As a child, I remember hearing and watching stories about love. A man and a woman would fall in love. They get married. They live happily ever after. Though a lot of us hear these sorts of stories when we're young, I never believed it could happen to me. Men didn't marry other men. Gay men didn't live happily ever after.
About a year ago, I logged into my Facebook and saw the news.
The Supreme Court had ruled that it would be unconstitutional to deny gay couples the right to marry. I wish I could tell you that this was some big, dramatic moment for me and my community. It wasn't. This decision came after decades of the gay community organizing countless efforts to protect our rights.
The night that I marched to celebrate Obama's 2008 victory was the same night that I learned my state (California) had rejected a proposal to legalize same-sex marriage. A mere eight years ago, one of the most liberal states in the US couldn't bring themselves to extend full recognition under the law to me and my family. We fought many battles and tasted defeat more times than we won. By the time we heard the news, we were tired and ready for it all to be over.
There was a struggle that had been brewing in the gay community for quite some time; a struggle that I had thought a lot about.
I'm not just a gay man. I'm a gay man married to a transgender man.
Photo: Biff Chaplow
We were afraid that our transgender brothers and sisters, who had fought by our side for years, would be left in the dust. We were afraid that their struggle would be forgotten. People told us we were crazy. That transgender issues would naturally get taken care of. Sadly, recent history provides evidence of the transgender community being forgotten.
Transgender people were often left out of the "gay narrative" in an effort to make the gay rights movement more palatable to the public. It's only been recently that we've seen actual transgender people in the media. See, decades before the Supreme Court's ruling, gay men like me had hit shows like Will and Grace. Those shows, of course, were only willing to portray a very limited part of the LGBT community — white gay men. As the tide started to change, we saw that people were willing to accept gays and lesbians, but their acceptance often did not extend to transgender people. This was very scary for me and my family because it meant that the liberation we and our ancestors had fought for might be limited, and may not affect as many people as we had hoped.
A year after the historic ruling, I'm happy to report that my fears have simply not come true.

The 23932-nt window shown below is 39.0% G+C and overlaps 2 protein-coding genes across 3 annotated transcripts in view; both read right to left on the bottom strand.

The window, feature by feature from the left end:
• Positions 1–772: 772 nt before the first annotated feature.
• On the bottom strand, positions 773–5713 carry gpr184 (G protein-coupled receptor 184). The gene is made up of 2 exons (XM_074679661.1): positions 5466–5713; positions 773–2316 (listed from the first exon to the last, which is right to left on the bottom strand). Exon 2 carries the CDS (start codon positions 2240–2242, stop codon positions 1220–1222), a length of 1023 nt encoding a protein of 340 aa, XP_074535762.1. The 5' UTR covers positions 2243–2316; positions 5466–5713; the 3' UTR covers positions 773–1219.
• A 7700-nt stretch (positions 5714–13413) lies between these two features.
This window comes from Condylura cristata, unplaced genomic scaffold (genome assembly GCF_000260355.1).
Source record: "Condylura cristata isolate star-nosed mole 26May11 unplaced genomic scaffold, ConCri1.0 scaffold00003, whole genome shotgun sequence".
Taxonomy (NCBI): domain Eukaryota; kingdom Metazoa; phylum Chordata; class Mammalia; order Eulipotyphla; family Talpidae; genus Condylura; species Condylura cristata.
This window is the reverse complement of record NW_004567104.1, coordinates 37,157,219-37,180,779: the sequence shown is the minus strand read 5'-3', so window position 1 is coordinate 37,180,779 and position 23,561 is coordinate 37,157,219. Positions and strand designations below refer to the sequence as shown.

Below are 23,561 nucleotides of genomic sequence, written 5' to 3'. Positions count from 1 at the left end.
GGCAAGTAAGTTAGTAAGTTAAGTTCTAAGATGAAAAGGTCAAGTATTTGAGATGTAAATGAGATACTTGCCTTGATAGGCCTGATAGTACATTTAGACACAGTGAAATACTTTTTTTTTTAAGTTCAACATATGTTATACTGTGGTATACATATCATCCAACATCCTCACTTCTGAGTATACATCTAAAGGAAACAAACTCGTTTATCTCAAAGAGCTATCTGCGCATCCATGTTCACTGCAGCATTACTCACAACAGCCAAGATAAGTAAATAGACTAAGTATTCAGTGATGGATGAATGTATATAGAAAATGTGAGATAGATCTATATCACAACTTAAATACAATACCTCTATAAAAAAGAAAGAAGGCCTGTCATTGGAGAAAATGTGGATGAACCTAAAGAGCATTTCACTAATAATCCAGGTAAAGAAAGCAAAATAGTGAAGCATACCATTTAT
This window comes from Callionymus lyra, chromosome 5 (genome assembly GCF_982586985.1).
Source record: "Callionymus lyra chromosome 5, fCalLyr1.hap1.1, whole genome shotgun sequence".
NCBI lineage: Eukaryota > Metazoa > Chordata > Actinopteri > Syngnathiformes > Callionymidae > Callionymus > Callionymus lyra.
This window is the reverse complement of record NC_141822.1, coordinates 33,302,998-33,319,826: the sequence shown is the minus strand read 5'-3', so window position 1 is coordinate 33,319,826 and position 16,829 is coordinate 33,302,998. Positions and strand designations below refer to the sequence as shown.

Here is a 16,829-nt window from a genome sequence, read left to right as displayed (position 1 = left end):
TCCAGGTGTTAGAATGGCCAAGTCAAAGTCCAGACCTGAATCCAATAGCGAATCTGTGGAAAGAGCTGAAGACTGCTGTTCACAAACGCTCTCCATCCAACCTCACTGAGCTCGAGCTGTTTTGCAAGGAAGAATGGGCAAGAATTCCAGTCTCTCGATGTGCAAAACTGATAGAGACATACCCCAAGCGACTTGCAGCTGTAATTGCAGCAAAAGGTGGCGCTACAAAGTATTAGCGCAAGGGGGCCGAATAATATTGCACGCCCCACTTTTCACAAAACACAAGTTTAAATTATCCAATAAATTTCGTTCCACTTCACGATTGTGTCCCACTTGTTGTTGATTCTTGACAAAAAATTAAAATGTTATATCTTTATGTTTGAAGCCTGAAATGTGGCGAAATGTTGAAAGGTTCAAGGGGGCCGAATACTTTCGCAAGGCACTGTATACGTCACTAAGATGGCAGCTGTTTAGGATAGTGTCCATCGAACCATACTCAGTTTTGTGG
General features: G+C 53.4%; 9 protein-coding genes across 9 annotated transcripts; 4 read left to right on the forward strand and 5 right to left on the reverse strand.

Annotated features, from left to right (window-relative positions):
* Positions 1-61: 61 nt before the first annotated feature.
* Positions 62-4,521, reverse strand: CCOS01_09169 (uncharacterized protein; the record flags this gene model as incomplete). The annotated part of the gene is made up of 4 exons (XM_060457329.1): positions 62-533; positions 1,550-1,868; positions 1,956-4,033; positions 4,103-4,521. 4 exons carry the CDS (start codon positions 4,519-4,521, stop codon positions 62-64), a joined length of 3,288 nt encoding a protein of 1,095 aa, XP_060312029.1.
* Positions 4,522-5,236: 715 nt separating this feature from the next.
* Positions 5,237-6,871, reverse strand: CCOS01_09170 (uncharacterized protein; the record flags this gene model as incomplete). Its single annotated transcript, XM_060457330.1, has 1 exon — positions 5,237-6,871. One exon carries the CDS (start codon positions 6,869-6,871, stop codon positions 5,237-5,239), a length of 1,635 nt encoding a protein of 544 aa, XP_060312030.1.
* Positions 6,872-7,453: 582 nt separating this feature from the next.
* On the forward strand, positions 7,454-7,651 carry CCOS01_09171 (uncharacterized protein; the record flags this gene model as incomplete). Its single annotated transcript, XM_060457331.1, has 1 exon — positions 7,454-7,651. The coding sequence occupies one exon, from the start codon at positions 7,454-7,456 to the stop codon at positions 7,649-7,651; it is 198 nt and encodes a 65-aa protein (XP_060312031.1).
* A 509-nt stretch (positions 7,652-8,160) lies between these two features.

That ruling became a stepping stone towards liberation for all types of people. In the past few years, we've seen people like Laverne Coxrise to fame and draw attention to the struggle of transgender women of color. The recent rise in anti-transgender "bathroom bills" has not been met with acceptance; rather, we've seen leaders across the political and business world condemn them. The Attorney General of the United States, Loretta Lynch, recently gave a speech in which she spoke directly to the transgender community and promised them the protection of the United States government.
The achievement of gay marriage was not a nail in the coffin, but rather a foot in the door.
However, while these are amazing times we are living in, many people in the transgender community continue to face hardships that they should never have to face. Their lives are difficult and they are not safe. Transgender women of color are murdered every month in this country, with impunity. Murdered. Personally, I still feel afraid for my partner when we're at the doctor or traveling. I'm still afraid that one day we might come across the wrong people and we will not be safe. We've got a long way to go, but that doesn't mean we haven't come a great distance. Our culture is talking about these issues. We are working to get others to understand these issues. Most importantly, we did not forget the struggles of our communities, and all we've been through. We set the stage for progress.
As I write this, I am sitting in my house enjoying the silence as my children sleep. I am legally married to the man I love, and we care for children who are legally ours. The Supreme Court's gay marriage ruling has given my family safety. I have medical insurance through my husband. Our tax burden is lessened. Our kids will not be taken away should something happen to one of us.
These freedoms are not to be taken lightly. They are serious, real privileges now afforded to many. The gay marriage ruling was not only a victory, but also a cultural marker pointing us to the larger issue of equality and liberation for all people. Let us not forget the monumental achievement that was gay marriage.
And let us not forget the people still living in struggle.
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Biff Chaplow is a social justice activist and stay-at-home parent. Check out more of his work at biffandi.com.
Photos courtesy of Biff Chaplow.